r November, or so soon thereafter as
shall appear in public print.
e The churchres that have failed to pri
a their assessments on last year's a<
r count for the Evangelistic Work, ai
required still to pay tIhe same, and t
Sreport to tihe next Presbytery wheth<
they have done so or not.
Thesubec of domestic missions e:
3 ae the earnest attention of Pre?sb
Sterv, but still the best way, or even
j good way, to give the preached gosp
Ij to the feeble churches has not be
found out. Two or three sma chUre,', WS
asked leave to disorganize and for the
members to unite with other churches,
but perndssion was not gr:nted, as it
was hoped s,Imvthingr m:ay occur in the'.
fttmre I which theze nou' very weak
churches may become strong and even
sel f-sustain in t.
Thlree vouli men were t:iken under
the care of Prsylvtery as candidates for
the Gospel mini,try.
How to obtain the means for the edu
cation of the several candidates for tIe,
mini-try unider the care of Preshytery
(twelve or more) wa.s :lso consideial,
and it was ordi-red that the ExeCItiv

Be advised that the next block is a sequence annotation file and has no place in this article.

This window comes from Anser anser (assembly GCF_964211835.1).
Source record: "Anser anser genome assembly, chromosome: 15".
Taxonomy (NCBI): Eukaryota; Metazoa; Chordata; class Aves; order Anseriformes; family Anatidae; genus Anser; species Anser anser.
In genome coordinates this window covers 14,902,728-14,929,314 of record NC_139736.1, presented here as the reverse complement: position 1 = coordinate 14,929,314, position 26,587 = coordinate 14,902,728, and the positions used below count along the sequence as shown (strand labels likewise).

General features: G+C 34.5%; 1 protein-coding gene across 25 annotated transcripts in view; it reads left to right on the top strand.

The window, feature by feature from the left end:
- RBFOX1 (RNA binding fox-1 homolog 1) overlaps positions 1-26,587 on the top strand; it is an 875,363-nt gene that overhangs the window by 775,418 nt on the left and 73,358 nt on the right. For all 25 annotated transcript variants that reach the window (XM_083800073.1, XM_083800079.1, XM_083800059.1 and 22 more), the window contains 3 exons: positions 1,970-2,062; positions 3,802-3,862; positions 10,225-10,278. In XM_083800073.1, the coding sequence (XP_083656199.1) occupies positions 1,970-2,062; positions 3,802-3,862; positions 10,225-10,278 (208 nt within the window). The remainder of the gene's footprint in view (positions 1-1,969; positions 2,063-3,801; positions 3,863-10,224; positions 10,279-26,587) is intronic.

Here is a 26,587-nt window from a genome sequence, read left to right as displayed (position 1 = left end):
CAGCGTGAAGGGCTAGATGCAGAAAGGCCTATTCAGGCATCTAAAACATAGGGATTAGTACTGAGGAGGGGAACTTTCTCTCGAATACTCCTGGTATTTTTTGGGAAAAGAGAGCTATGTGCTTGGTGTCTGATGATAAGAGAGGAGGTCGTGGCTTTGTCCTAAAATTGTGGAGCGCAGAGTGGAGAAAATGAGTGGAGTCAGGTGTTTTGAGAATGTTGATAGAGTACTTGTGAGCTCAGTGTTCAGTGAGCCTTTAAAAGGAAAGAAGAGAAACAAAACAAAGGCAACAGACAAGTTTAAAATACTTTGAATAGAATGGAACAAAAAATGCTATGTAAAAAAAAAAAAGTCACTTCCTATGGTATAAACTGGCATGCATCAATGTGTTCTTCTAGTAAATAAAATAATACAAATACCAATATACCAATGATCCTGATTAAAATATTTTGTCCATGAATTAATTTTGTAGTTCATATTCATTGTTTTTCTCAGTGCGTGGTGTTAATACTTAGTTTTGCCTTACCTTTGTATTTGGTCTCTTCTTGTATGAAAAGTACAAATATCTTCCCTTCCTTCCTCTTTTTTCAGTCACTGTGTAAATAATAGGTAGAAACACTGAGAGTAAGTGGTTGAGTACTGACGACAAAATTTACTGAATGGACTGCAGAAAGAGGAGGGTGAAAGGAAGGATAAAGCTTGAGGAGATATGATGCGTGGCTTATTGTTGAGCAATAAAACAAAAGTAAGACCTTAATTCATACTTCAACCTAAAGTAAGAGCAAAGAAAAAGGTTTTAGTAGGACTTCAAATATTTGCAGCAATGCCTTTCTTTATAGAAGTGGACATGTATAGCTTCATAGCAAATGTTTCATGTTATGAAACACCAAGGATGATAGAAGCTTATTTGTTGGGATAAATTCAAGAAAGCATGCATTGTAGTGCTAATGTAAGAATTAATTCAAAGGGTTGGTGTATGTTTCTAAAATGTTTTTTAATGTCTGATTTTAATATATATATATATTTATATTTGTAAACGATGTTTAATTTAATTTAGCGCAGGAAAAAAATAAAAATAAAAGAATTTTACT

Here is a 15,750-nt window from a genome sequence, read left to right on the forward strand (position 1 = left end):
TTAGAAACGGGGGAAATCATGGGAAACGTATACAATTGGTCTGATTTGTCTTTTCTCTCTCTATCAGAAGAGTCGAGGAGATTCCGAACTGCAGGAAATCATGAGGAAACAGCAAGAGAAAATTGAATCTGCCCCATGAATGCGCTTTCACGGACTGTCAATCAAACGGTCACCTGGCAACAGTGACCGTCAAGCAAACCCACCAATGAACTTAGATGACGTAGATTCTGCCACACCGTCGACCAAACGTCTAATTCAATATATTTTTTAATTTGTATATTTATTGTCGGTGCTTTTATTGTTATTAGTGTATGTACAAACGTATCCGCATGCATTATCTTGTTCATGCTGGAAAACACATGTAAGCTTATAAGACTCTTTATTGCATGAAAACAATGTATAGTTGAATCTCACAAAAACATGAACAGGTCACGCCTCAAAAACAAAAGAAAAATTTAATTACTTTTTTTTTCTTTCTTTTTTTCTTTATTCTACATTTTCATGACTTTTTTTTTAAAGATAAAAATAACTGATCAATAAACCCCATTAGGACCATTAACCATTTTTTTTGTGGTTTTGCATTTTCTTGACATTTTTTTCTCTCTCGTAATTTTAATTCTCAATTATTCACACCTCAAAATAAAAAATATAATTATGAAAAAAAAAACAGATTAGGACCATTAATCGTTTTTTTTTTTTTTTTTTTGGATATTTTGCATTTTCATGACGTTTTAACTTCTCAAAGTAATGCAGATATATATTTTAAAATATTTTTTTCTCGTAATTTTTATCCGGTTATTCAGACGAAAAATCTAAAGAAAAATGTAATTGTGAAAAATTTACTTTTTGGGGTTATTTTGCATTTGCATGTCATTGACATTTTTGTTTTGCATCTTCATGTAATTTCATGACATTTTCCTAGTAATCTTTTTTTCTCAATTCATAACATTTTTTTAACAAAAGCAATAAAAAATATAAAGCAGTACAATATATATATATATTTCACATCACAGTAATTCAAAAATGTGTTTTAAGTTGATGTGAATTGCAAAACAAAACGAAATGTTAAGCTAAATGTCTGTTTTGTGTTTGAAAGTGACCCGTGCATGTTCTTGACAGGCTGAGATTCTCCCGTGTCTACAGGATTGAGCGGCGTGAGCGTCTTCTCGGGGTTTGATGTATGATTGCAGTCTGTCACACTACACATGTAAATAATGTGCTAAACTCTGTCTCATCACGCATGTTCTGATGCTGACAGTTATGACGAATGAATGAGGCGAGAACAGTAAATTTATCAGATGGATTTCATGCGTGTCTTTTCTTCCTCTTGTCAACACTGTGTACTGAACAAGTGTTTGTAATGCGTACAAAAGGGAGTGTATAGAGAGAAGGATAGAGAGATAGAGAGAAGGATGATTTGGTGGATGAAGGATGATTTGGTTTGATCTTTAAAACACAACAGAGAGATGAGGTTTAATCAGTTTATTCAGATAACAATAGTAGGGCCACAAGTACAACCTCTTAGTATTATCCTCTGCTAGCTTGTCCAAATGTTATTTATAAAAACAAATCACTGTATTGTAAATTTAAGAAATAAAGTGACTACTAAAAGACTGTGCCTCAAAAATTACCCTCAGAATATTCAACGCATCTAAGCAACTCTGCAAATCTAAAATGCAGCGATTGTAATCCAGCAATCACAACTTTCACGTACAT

Committee of Ednvation write to each
church to show the pressing wnnts of
of the candidates, and to urge that the
contributions on the first Sabbath in
Novemher be as liberal as the necessity
A suitable tribute to the memory of
the Rev. John MeKittriek. deceased.
The next regular meeting of Preshv
terv i., to take place at Liberty Spring
clirb on Wednesday before the second
Sabbath in April next.
Hearty thanks were extended to the
orood ~clizens of Walhall:a for their
kindtess and hiospitalit\ to the members
of Presbyterv: also to the railro:uls for
passing tie inembers to and from Pres
byterv for one fare.
~A fter praver, and singing the parting
hmn, and thw ben-diction by the Mod
eiator, the Preshytery :1journed to
mect at the call of the Moderator dii
ring the ieeting of nynod in October.
FUn TiE IlALD.
Ewrroi, Or HE-:ALD:
Sm.-Jn your last issue you nien
tioned the Tax Unions as secret oigaiiza
tiolns. Lest a w tog illiresso:n sloull be
madle upon the people I take the oppo1tuni.
tY of denying the stateient. The Tax
Inifions are not so regardel by inieiil)r. It
) ti1iglt be necessary. however. to hobti inet